Nothing about Ernest Shackleton's story would make me want to replicate his expedition crossing Antarctica, but Henry Worsley wanted to do just that, but alone. He wasn't deterred by the fact that Shackleton's journey was an epic failure. I guess "adventurer" is just another word for "idiot". I suggest reading one of the books about Shackleton rather than this one, unless you just want to read a book about suffering in the cold. Both Shackleton himself and his trek were more interesting than any Nothing about Ernest Shackleton's story would make me want to replicate his expedition crossing Antarctica, but Henry Worsley wanted to do just that, but alone. He wasn't deterred by the fact that Shackleton's journey was an epic failure. I guess "adventurer" is just another word for "idiot". I suggest reading one of the books about Shackleton rather than this one, unless you just want to read a book about suffering in the cold. Both Shackleton himself and his trek were more interesting than anything in this book.

  8. 4 out of 5

    L.A. Starks

    This gem of a book details the Antarctic expeditions of Harry Worsley, who modeled himself on the leadership of explorer Ernest Shackleton. While the book is small at 146 pages, it is perfect as a gift for inspiration and/or admiration.

  9. 4 out of 5

    Chris

    Disclaimer: ARC via Netgalley You might not recognize Henry Worsley’s name, but you mostly likely have heard the story. At the end of 2015-the beginning of 2016, he attempted to cross Antarctica alone, but sicken, was airlifted, and, sadly, died while doctors while trying to save his life. His quest, done in part as a fundraiser, was followed by the media and classrooms. He received support from the royal family. If you are like me, you were impressed by the drive and the attempt, but also wonde Disclaimer: ARC via Netgalley You might not recognize Henry Worsley’s name, but you mostly likely have heard the story. At the end of 2015-the beginning of 2016, he attempted to cross Antarctica alone, but sicken, was airlifted, and, sadly, died while doctors while trying to save his life. His quest, done in part as a fundraiser, was followed by the media and classrooms. He received support from the royal family. If you are like me, you were impressed by the drive and the attempt, but also wondering why. David Grann’s White Darkness does a good job at answering a question whose best answer till now has been “because it’s there”. Grann is perhaps the best teller of true stories working right now. This short book showcases his shorter work (the story appeared in The New Yorker), and proves that his short profiles can be just as riveting. As Grann notes, Worsley was obsessed with Shackleton an artic explorer who is better know for his failures where people didn’t starve to death than anything else. Unlike Amundsen who made it or Scott who died the stiff upper lip way, Shackleton got his people home. Worsley’s obsession seems in part because of a family connection (his ancestor Frank worked with Shackleton). In fact, prior to his solo attempt, Worsley had done a three-person hike with Will Gow (a descendent of Shackleton) and Henry Adams (a grandson of Jameson Boyd). Worsley’s obsession too does seem to be a case of hero-worship, he makes on interesting pilgrimage to Shackleton’s grave. Grann presents a quick overview of Worsley’s life, giving the reader a sense of who was lost, and not just a vague or abstract tragedy. While Grann never says, this is why, he does a great job of allowing the reader to get a sense of the drive and determination that fueled Worsley’s quest, but also to see the family that supported him. The long essay is supplemented by photos, and the tone itself is one of remembrance, but more peaceful or comprehensive than an obituary.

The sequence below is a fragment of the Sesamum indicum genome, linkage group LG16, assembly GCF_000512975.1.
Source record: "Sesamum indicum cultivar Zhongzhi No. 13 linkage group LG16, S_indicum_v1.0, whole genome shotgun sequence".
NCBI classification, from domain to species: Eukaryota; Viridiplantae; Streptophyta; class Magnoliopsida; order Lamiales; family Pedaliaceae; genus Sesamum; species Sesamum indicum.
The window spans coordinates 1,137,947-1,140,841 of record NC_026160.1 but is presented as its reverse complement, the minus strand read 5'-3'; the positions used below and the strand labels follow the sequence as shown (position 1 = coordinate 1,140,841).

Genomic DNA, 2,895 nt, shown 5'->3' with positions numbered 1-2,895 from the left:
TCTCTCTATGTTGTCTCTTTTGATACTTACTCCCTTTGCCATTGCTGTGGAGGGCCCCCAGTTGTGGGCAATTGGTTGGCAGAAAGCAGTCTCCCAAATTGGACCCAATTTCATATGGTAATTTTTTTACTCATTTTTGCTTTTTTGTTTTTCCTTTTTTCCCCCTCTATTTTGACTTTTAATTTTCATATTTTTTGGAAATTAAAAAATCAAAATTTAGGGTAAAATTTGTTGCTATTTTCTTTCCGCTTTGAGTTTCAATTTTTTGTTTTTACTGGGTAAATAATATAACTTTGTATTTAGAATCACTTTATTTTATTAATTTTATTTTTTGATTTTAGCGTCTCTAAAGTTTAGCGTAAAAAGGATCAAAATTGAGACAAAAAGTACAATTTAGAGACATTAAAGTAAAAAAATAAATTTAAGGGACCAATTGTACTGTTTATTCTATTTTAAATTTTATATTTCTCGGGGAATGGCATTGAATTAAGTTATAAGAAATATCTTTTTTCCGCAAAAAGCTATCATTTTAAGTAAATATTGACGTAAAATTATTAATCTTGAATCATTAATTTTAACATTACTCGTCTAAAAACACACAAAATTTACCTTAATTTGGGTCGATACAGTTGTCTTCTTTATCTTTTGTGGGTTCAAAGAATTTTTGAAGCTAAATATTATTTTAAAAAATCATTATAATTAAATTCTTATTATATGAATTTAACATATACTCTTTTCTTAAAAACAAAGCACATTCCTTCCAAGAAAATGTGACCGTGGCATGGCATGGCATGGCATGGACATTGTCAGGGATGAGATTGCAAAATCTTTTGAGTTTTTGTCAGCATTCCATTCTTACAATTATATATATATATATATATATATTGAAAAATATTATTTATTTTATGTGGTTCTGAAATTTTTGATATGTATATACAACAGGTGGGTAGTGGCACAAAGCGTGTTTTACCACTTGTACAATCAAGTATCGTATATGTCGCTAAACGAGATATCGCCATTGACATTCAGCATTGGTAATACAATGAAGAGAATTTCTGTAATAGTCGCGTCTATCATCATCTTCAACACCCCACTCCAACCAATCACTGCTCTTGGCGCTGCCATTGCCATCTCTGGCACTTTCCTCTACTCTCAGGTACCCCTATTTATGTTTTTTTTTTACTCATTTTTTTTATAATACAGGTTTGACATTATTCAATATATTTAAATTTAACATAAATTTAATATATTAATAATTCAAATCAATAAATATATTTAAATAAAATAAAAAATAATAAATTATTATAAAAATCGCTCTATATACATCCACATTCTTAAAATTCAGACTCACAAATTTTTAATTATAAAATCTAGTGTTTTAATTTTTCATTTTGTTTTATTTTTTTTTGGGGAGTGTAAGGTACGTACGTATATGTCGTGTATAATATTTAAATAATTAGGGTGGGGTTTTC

10. 5 out of 5

    Somayeh Pourtalari

    داستان سفر هنرلی ورزلی از این سر تا آن سر جنوبگان، قارهی قطب جنوب. داستانی که هر لحظه اش شما را به فکر وا میدارد . به فکر این که کجا ایستاده اید و برای تحقق رویاهاتان چه کرده اید ... در یک کلام فوق العاده بود ❤ داستان سفر هنرلی ورزلی از این سر تا آن سر جنوبگان، قاره‌ی قطب جنوب. داستانی که هر لحظه اش شما را به فکر وا میدارد . به فکر این که کجا ایستاده اید و برای تحقق رویاهاتان چه کرده اید ... در یک کلام فوق العاده بود ❤️

  11. 4 out of 5

    Onceinabluemoon

    The day before I read the book dry, this book was the contrast I was seeking. Knowing nothing of the outcome I was awestruck by his endeavors, but the mood shifted and I prayed the tonal difference I felt was wrong... alas, tears were dripping down my cheeks at the close. I am truly awestruck at man's endeavors, it was humbling to read in the comfort of my warm cozy bed. Loved the photos, you could feel the sting and exhaustion every step of the way. An incredible lifetime of journeys unfathomab The day before I read the book dry, this book was the contrast I was seeking. Knowing nothing of the outcome I was awestruck by his endeavors, but the mood shifted and I prayed the tonal difference I felt was wrong... alas, tears were dripping down my cheeks at the close. I am truly awestruck at man's endeavors, it was humbling to read in the comfort of my warm cozy bed. Loved the photos, you could feel the sting and exhaustion every step of the way. An incredible lifetime of journeys unfathomable.

  12. 4 out of 5

    Heather Fineisen

    This story about Henry Worsley and his quest to follow Shackleton' s footsteps to the Antarctica covers two expeditions, the second solo. Biographical information is solid and you want Worsley to succeed. Those interested in Shackleton will be intrigued. Copy provided by the Publisher and NetGalley